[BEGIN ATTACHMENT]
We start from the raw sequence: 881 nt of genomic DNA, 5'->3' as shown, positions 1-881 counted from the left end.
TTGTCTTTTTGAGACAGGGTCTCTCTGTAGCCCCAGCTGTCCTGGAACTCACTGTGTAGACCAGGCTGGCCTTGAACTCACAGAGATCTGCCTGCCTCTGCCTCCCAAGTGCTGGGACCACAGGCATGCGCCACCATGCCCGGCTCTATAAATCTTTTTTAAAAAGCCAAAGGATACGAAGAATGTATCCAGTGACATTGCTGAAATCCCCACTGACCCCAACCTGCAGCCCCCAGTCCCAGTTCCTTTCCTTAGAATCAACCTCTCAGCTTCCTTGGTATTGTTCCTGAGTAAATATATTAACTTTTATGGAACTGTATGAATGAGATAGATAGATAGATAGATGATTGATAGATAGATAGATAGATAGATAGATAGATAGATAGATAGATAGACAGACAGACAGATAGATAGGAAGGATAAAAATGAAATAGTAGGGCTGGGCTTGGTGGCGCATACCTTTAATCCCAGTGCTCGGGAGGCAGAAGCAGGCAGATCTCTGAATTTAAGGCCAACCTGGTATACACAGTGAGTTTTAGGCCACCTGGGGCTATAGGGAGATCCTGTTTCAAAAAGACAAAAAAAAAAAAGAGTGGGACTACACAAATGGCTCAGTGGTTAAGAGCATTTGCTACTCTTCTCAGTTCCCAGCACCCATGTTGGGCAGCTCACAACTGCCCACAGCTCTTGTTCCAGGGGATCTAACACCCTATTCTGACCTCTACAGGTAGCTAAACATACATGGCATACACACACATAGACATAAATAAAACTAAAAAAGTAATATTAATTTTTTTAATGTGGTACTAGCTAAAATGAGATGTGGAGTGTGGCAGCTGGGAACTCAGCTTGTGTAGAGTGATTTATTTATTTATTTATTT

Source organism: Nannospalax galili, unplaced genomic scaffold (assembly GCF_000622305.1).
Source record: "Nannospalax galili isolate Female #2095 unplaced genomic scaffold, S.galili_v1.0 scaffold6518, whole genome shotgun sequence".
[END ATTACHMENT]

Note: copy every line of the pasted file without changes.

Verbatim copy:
We start from the raw sequence: 881 nt of genomic DNA, 5'->3' as shown, positions 1-881 counted from the left end.
TTGTCTTTTTGAGACAGGGTCTCTCTGTAGCCCCAGCTGTCCTGGAACTCACTGTGTAGACCAGGCTGGCCTTGAACTCACAGAGATCTGCCTGCCTCTGCCTCCCAAGTGCTGGGACCACAGGCATGCGCCACCATGCCCGGCTCTATAAATCTTTTTTAAAAAGCCAAAGGATACGAAGAATGTATCCAGTGACATTGCTGAAATCCCCACTGACCCCAACCTGCAGCCCCCAGTCCCAGTTCCTTTCCTTAGAATCAACCTCTCAGCTTCCTTGGTATTGTTCCTGAGTAAATATATTAACTTTTATGGAACTGTATGAATGAGATAGATAGATAGATAGATGATTGATAGATAGATAGATAGATAGATAGATAGATAGATAGATAGATAGACAGACAGACAGATAGATAGGAAGGATAAAAATGAAATAGTAGGGCTGGGCTTGGTGGCGCATACCTTTAATCCCAGTGCTCGGGAGGCAGAAGCAGGCAGATCTCTGAATTTAAGGCCAACCTGGTATACACAGTGAGTTTTAGGCCACCTGGGGCTATAGGGAGATCCTGTTTCAAAAAGACAAAAAAAAAAAAGAGTGGGACTACACAAATGGCTCAGTGGTTAAGAGCATTTGCTACTCTTCTCAGTTCCCAGCACCCATGTTGGGCAGCTCACAACTGCCCACAGCTCTTGTTCCAGGGGATCTAACACCCTATTCTGACCTCTACAGGTAGCTAAACATACATGGCATACACACACATAGACATAAATAAAACTAAAAAAGTAATATTAATTTTTTTAATGTGGTACTAGCTAAAATGAGATGTGGAGTGTGGCAGCTGGGAACTCAGCTTGTGTAGAGTGATTTATTTATTTATTTATTT

Source organism: Nannospalax galili, unplaced genomic scaffold (assembly GCF_000622305.1).
Source record: "Nannospalax galili isolate Female #2095 unplaced genomic scaffold, S.galili_v1.0 scaffold6518, whole genome shotgun sequence".